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Listeria monocytogenes GlmR Is an Accessory Uridyltransferase Essential for Cytosolic Survival and Virulence.

MBio 2023 March 21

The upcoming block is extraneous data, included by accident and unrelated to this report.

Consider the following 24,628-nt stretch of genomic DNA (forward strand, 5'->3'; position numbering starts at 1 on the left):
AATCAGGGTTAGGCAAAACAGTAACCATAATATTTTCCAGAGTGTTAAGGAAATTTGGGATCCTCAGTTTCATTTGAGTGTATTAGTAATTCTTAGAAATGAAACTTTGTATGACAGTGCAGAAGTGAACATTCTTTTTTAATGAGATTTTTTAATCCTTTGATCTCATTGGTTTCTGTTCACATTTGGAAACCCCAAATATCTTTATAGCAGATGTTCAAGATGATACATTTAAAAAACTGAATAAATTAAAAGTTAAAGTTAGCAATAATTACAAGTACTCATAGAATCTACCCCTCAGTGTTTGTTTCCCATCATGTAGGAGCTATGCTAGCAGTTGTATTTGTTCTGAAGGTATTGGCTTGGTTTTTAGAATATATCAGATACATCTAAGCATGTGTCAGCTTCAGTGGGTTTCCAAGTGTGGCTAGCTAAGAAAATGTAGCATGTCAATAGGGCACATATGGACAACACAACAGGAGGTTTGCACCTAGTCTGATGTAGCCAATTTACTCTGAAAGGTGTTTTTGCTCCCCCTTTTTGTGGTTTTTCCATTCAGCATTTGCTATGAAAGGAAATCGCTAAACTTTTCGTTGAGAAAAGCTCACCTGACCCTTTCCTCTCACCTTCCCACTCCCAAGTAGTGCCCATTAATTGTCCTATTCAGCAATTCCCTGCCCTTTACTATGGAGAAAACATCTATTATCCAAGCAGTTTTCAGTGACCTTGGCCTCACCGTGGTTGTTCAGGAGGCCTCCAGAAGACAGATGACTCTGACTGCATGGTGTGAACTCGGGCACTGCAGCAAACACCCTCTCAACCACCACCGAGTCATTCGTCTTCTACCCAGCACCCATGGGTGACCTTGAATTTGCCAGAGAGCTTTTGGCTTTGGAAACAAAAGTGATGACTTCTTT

The cytosol of eukaryotic host cells is an intrinsically hostile environment for bacteria. Understanding how cytosolic pathogens adapt to and survive in the cytosol is critical to developing novel therapeutic interventions against these pathogens. The cytosolic pathogen Listeria monocytogenes requires glmR (previously known as yvcK ), a gene of unknown function, for resistance to cell-wall stress, cytosolic survival, inflammasome avoidance, and, ultimately, virulence in vivo . In this study, a genetic suppressor screen revealed that blocking utilization of UDP N -acetylglucosamine (UDP-GlcNAc) by a nonessential wall teichoic acid decoration pathway restored resistance to lysozyme and partially restored virulence of Δ glmR mutants. In parallel, metabolomic analysis revealed that Δ glmR mutants are impaired in the production of UDP-GlcNAc, an essential peptidoglycan and wall teichoic acid (WTA) precursor. We next demonstrated that purified GlmR can directly catalyze the synthesis of UDP-GlcNAc from GlcNAc-1P and UTP, suggesting that it is an accessory uridyltransferase. Biochemical analysis of GlmR orthologues suggests that uridyltransferase activity is conserved. Finally, mutational analysis resulting in a GlmR mutant with impaired catalytic activity demonstrated that uridyltransferase activity was essential to facilitate cell-wall stress responses and virulence in vivo . Taken together, these studies indicate that GlmR is an evolutionary conserved accessory uridyltransferase required for cytosolic survival and virulence of L. monocytogenes. IMPORTANCE Bacterial pathogens must adapt to their host environment in order to cause disease. The cytosolic bacterial pathogen Listeria monocytogenes requires a highly conserved protein of unknown function, GlmR (previously known as YvcK), to survive in the host cytosol. GlmR is important for resistance to some cell-wall stresses and is essential for virulence. The Δ glmR mutant is deficient in production of an essential cell-wall metabolite, UDP-GlcNAc, and suppressors that increase metabolite levels also restore virulence. Purified GlmR can directly catalyze the synthesis of UDP-GlcNAc, and this enzymatic activity is conserved in both Bacillus subtilis and Staphylococcus aureus. These results highlight the importance of accessory cell wall metabolism enzymes in responding to cell-wall stress in a variety of Gram-positive bacteria.

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